The decision will help Punjab tide over shortfall in storage capacity
As Punjab grapples with high foodgrains procurement amid a shortfall in storage capacity, the Centre has decided to offload 65 lakh tonnes of wheat in the open market.
The State will create an additional storage space for 40 lakh tonnes at eight locations by March 2013. Each godown can store 50,000 tonnes of wheat that will be procured in the coming rabi season.
In a relief to the State, the Centre has decided that of the 27 lakh tonnes to be offloaded first under the Open Market Sale Scheme before February 2013, Punjab will release one lakh tonnes at a reserve price of Rs.1,484 a quintal (against the minimum support price of Rs.1,285).
The State, which is at the end of its paddy procurement season, is grappling with a shortage of storage space. As a result, 108 lakh tonnes of the 205 lakh tonnes of foodgrains is kept under the cap and plinth (CAP) storage. On November 1, the State had 192 lakh tonnes of rice and wheat in its godowns, despite the movement of 15 lakh tonnes every month.
Preparations are under way to create an additional storage capacity of 40 lakh tonnes under the Private Entrepreneur Godown Scheme. The Food Corporation of India (FCI) gives a 10-year guarantee for full occupancy of warehouses to help the investor break even.
FCI Deputy General Manager A.S. Arunachalam told visiting journalists here that of the 51-lakh tonne capacity sanctioned for Punjab, storage had already been created for nine lakh tonnes.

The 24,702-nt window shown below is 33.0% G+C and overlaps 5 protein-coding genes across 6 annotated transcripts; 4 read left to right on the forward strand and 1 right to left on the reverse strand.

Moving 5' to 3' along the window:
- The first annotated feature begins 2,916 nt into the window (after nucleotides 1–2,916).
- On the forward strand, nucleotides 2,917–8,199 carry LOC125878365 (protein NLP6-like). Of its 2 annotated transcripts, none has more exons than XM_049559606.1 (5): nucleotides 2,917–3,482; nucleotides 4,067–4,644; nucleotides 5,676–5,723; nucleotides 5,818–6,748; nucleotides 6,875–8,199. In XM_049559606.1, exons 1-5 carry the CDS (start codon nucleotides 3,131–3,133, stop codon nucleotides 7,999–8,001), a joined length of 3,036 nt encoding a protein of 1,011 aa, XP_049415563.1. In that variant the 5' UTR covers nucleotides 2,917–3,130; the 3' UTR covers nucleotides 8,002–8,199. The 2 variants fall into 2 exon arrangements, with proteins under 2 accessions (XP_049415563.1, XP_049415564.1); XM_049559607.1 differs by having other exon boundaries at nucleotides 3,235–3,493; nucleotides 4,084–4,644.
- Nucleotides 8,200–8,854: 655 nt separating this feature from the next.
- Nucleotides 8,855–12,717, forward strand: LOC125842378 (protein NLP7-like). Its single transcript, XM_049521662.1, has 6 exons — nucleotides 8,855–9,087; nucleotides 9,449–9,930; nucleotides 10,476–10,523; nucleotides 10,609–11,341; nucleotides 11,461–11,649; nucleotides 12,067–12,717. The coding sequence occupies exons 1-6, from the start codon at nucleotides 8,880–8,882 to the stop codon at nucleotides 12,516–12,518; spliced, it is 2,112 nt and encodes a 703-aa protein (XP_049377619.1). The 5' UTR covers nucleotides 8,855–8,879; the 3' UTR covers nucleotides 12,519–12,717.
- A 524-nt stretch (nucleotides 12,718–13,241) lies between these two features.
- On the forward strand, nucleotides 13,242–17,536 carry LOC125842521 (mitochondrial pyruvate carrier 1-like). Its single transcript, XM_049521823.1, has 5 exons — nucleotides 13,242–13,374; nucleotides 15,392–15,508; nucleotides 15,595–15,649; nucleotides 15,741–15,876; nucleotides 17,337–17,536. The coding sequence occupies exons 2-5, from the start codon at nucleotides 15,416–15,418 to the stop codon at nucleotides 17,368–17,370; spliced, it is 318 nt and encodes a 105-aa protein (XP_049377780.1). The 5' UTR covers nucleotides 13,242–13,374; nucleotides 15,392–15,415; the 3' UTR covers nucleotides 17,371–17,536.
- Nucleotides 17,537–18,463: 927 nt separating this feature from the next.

Though the FCI owned four silos in the State capable of handling 1.2 lakh tonnes, bulk handling in silos was more expensive than the traditional system, he said. Even so, the FCI planned to build modern silos in the State with a capacity of 4 lakh tonnes.
Punjab has two more state-of-the-art silos, at Kaithal and Moga, owned and run by Adani Agri Logistics under a public-private partnership programme. The government pays an annual rent of Rs. 45 crore for each. Every year, about 2 lakh tonnes of wheat is handled at these silos, which are sited next to rail sidings. However, they do not handle rice, a sensitive produce with a lower shelf-life. The Kaithal silo, for instance, has some wheat stocks stored in its containers since 2008. But rice cannot be stored that long.
Adani Agri Logistics associate general manager Pradeep Sabharwal said the company estimated that it would recover Rs. 750 crore it had invested in the silos in 20 years. Till then, the FCI would pay the company Rs. 90 crore a year for bulk handling of wheat and services such as quality control, storage and quicker despatch with reduced losses. “Fifty per cent of our expenses are on rail freight.”
Explaining the State’s storage woes, FCI Additional General Manager (Storage) S.K. Dhawan said that as against a mammoth wheat and rice stock of 192 lakh tonnes, the storage capacity available was for 205 lakh tonnes.
The current paddy procurement, which has already reached 122 lakh tonnes and is expected to go up to 130 lakh tonnes, was putting pressure on storage, he said. “The situation for wheat [storage], which is kept under the CAP, is tight.”
Popularly called the granary of India, Punjab accounts for 40 per cent of the wheat and 30 per cent of the rice procured by the government for the Targeted Public Distribution System, with the FCI responsible for keeping the stocks as fresh and healthy as possible.